Students lead the way in raising awareness of maternal mortality amongst community leaders
Students from St Swithun’s school, Winchester organised a community leaders’ forum called Dying for Life to raise awareness of maternal mortality in the developing world. Inspired by their visit to the Global Student Forum earlier in the year, the girls led a number of presentations to prominent community leaders who attended the event on Wednesday 7 December at St Swithun’s school. As Nick Pollard, co-founder of the Global Student Forum, said “This is an historic event for GSF. It is the first time that students have taken responsibility for beginning a community campaign to pass on what they have learned through the Global Student Forum.”
The aim of Global Student Forum is to enable school students to critically explore contemporary development issues and their role as global citizens. GSF conferences are open to sixth form students and delegates return to their schools with support and resources to educate their peers about the issues they have explored – and take action for a more just and sustainable world. In St Swithun’s case, the pupils have taken this a step further by organising their own community campaign.
Dying for Life is a GSF project and aims to raise awareness of the fact that nearly every minute a woman dies of complications in pregnancy and childbirth – 99% of these deaths occur in the developing world. Every year, two million children worldwide see their mother die of pregnancy related complications.
The forum was opened by Jane Gandee, headmistress of St Swithun’s school, and Nick Pollard, co-founder of Global Student Forum and the event was endorsed by Lord Andrew Lloyd Webber, Steve Brine MP, John Micklethwait – editor of The Economist, Jon Sopel – host of the BBC's Politics Show and the Campaign Show and Baroness Celia Thomas. Messages of good luck were received from a number of high profile individuals including Dame Judi Dench who said “I applaud the initiative of the students at St Swithun's and wish them great success with the forum in raising the profile of Maternal Mortality Rates in Developing Countries”.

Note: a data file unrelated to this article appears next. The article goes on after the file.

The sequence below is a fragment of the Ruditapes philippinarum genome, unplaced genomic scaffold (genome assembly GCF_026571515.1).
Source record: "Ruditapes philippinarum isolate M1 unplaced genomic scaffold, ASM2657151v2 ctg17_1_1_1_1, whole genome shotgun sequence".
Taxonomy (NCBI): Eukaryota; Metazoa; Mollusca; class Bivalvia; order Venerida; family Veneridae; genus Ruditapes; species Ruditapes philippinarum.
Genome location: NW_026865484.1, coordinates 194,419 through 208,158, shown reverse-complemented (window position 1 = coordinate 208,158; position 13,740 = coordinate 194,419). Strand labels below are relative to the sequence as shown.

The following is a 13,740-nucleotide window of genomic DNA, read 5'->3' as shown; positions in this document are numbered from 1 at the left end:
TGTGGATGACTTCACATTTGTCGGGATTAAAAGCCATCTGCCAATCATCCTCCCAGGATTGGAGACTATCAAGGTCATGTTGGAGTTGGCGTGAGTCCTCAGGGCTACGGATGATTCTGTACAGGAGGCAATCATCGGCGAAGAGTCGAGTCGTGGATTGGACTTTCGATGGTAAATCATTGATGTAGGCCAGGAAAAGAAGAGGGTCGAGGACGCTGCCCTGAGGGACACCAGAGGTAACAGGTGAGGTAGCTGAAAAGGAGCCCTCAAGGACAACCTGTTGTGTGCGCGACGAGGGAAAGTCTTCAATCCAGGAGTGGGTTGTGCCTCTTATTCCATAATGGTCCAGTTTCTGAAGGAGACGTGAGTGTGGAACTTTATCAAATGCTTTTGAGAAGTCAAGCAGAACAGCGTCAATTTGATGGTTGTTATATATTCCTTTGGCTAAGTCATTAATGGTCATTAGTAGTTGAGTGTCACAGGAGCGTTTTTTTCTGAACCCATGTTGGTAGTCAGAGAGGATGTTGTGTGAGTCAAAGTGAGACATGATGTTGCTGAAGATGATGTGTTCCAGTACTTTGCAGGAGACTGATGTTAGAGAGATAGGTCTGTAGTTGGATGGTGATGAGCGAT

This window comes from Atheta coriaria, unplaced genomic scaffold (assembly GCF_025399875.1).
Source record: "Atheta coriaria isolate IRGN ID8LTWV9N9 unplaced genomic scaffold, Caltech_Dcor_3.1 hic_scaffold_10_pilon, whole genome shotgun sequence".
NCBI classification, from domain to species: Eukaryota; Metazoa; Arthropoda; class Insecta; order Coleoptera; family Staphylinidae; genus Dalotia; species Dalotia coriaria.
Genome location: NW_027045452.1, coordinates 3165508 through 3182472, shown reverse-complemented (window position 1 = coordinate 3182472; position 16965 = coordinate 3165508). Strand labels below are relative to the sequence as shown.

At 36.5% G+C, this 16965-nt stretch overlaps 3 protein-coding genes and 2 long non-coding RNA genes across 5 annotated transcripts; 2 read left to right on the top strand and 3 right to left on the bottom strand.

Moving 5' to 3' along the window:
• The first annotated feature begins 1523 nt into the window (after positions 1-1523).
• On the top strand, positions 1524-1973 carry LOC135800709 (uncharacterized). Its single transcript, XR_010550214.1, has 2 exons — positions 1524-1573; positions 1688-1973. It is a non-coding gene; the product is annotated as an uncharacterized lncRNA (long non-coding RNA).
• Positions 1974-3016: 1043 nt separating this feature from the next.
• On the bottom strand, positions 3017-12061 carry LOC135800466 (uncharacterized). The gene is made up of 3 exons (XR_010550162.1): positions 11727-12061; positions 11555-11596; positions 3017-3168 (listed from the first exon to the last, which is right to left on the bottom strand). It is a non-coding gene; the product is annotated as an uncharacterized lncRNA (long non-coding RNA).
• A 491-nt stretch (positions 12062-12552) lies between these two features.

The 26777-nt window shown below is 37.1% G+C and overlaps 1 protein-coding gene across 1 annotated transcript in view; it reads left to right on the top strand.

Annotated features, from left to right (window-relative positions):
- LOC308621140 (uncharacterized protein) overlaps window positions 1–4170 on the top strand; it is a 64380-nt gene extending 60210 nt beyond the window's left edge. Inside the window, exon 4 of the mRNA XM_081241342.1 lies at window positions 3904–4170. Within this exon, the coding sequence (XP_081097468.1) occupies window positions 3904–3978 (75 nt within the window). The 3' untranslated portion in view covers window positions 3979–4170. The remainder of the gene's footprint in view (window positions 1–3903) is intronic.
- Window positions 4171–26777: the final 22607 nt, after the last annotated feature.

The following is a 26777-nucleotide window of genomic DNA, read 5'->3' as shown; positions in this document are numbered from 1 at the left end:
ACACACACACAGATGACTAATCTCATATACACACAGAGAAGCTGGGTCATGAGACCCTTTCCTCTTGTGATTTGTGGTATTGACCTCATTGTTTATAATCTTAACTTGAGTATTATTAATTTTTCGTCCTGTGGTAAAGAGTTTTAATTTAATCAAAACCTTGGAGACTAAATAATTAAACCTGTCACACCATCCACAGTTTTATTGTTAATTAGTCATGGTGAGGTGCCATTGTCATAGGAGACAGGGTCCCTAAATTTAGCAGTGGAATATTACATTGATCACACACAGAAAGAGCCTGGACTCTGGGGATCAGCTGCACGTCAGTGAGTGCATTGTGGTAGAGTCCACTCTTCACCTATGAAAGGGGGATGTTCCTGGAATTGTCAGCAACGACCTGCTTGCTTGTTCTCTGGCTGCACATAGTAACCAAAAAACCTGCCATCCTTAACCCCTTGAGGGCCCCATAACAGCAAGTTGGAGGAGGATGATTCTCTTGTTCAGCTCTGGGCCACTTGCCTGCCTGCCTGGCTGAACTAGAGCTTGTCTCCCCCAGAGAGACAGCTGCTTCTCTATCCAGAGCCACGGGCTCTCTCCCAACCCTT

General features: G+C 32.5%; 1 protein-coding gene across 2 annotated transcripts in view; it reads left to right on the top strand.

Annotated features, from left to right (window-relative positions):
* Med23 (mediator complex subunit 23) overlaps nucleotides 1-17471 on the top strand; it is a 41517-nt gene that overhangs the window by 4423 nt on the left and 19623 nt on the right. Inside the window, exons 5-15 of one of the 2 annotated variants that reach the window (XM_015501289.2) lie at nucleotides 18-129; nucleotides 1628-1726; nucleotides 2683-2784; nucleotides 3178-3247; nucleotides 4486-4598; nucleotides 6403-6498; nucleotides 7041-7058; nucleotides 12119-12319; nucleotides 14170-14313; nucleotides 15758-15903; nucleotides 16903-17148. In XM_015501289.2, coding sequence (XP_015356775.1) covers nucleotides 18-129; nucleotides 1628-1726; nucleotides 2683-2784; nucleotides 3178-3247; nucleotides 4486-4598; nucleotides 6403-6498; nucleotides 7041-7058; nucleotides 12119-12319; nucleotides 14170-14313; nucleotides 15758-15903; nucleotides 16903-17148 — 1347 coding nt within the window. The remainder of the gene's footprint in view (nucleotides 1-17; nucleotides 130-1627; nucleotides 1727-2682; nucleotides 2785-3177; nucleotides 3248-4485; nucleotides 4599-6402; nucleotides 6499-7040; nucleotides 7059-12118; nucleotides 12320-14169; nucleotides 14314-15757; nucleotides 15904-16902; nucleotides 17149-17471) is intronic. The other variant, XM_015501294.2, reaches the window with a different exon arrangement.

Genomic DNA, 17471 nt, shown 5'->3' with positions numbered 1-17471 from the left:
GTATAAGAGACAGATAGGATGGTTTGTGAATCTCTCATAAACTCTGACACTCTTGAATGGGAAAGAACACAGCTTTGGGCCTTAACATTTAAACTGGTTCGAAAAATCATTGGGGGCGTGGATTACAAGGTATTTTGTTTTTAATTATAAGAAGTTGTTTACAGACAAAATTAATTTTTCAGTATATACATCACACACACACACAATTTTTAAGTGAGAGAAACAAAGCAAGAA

Among the 80 delegates attending were Lady Joan Appleyard, representing the Lord-Lieutenant of Hampshire, Anna McNair Scott, Chair of Hampshire County Council, Professor Joy Carter, Vice Chancellor University of Winchester and Peter Bowen-Simpkins, Medical Director of the London Women’s Clinic and supporter of Wellbeing of Women Charity.
Following the event, there was wide-spread support from delegates to increase the level of awareness and support for the Dying for Life campaign. The girls’ vision is to make Mothers’ Day in 2012 a day in Hampshire to raise awareness of the issues surrounding maternal mortality and to raise funds to help lower the rates in developing countries. Head girl at St Swithun’s, Ali Bentall, says “The entire student team has felt a sense of empowerment from this GSF initiative and from having the opportunity to raise awareness amongst key community leaders about the extremely alarming statistics surrounding maternal mortality”.
As part of this campaign, St Swithun’s school will be hosting a special evensong service in Winchester Cathedral on Sunday March 18, 2012 (Mothers’ Day). This event will be open to the public.
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